FIG. 50 is a flow chart of an embodiment of the steps a user takes to check out a book card from the system 890. The process starts, step 960, by the user selecting a search method at step 962. The user either selects: an author search method, step 964; a title search method, step 966; a subject search method, step 968; or an outline search method, step 970. The author search method looks for an author's name. The title search method looks for a matching book card title. The subject search method displays books falling within certain subject groups. The outline search method displays an outline of the subject groups. A user search query is received at step 972. A user search query for an author requires the user to type in an author's last name. For instance, if a user was interested in books by the author Ayn Rand, the user would enter Rand on the keypad and push an enter key on the keypad. The system would display any matching entries as well as a set of related entries at step 974. Related entries are those having a similar spelling as the user query. The user then selects an option at step 976. The user can cursor through the displayed entries at step 978. The process then returns to step 974 to update the related entries. The user can select, step 976, a new search at step 980. The process then returns to step 962. The user can select, step 976, one of the book cards at step 982. The user then receives the selected book card at step 984 and the process ends, step 986.

The above-described system and method for an automatic library is advantageous in automatically stocking the library and updating the card catalog. A user can search the available book cards and check out the available book cards without the assistance of a librarian.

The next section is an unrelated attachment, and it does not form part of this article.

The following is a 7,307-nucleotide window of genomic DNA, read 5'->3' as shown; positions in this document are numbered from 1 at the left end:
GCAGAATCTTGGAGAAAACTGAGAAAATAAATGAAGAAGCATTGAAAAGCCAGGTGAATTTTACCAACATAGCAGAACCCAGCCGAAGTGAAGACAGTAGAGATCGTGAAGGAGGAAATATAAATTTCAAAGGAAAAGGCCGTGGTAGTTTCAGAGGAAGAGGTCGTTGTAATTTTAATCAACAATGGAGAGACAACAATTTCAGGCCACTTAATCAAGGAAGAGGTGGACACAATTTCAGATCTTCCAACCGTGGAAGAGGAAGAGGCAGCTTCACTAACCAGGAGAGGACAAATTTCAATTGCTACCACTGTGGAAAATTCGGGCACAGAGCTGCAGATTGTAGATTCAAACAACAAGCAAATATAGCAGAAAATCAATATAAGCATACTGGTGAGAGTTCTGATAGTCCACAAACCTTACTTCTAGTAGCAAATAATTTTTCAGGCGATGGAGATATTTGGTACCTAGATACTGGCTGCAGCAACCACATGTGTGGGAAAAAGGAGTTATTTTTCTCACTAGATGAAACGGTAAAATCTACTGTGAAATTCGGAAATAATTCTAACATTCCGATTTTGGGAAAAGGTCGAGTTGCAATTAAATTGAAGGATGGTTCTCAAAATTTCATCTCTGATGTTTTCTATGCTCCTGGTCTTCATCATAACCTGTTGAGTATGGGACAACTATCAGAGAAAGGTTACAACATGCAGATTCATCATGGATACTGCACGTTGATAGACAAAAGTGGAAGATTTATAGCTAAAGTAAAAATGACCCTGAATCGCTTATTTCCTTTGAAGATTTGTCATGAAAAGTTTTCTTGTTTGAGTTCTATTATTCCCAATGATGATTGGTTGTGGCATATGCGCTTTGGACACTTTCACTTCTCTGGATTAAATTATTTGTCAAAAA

A system and method of authoring tools have been designed for the electronic book described above. The authoring tools allow the author to enhance his book by changing formats and adding special characters. FIG. 51 is a block diagram of an embodiment of a system 990 of authoring tools for the electronic book. An input section 992 receives a word from a user (or file) . The input section 992 is connected to a processor 994. The processor 994 is connected to a memory 996 containing a general dictionary and an output section 998. The processor 994 converts the word to a pointer. The pointer is associated with the word in the general dictionary. The processor 994 also converts the input words to a text for display on the output section.

FIG. 52 is a schematic diagram of an embodiment of a general dictionary 1000. The general dictionary 1000 is made up of a plurality of entries 1002. Each entry 1002 is made up of a pointer 1004, a word 1006 and a phonetic code 1008. A word's 1006 corresponding entry includes the pointer 1004 and the phonetic code 1008 in the same row. FIG. 53 is a block diagram of an embodiment of a system 1020 of authoring tools for the electronic book. The system 1020 receives a word either through a keyboard 1022 or a microphone 1024. The keyboard 1022 and microphone 1024 are connected to a processor 1026. The processor 1026 is connected to a display 1028, a speaker 1030, an interface 1032 and a memory 1034. The memory 1034 contains: the general dictionary; a Huffman coding routine; and the instructions used by the processor 1026. The interface 1032 receives a removable computer-readable storage medium 1036. In one embodiment the removable computer-readable storage medium 1036 is a book card 136, on which the Huffman compressed pointers and compression code table are written. In another embodiment the removable computer- readable storage medium 1036 is used to program a general purpose computer to operate as a system of authoring tools for an electronic book. The speaker 1030 and display 1028 are output devices so that the author can monitor his work. The display is a WYSIWYG (What Your See Is What You Get) display. In one embodiment the display shows the outline of electronic book and only displays text in the position text would appear in the electronic book. The speaker 1030 is used by the system 1020 to read the text to the user. This is accomplished by the processor 1026 converting the input words to an audio signal input to the speaker 1030.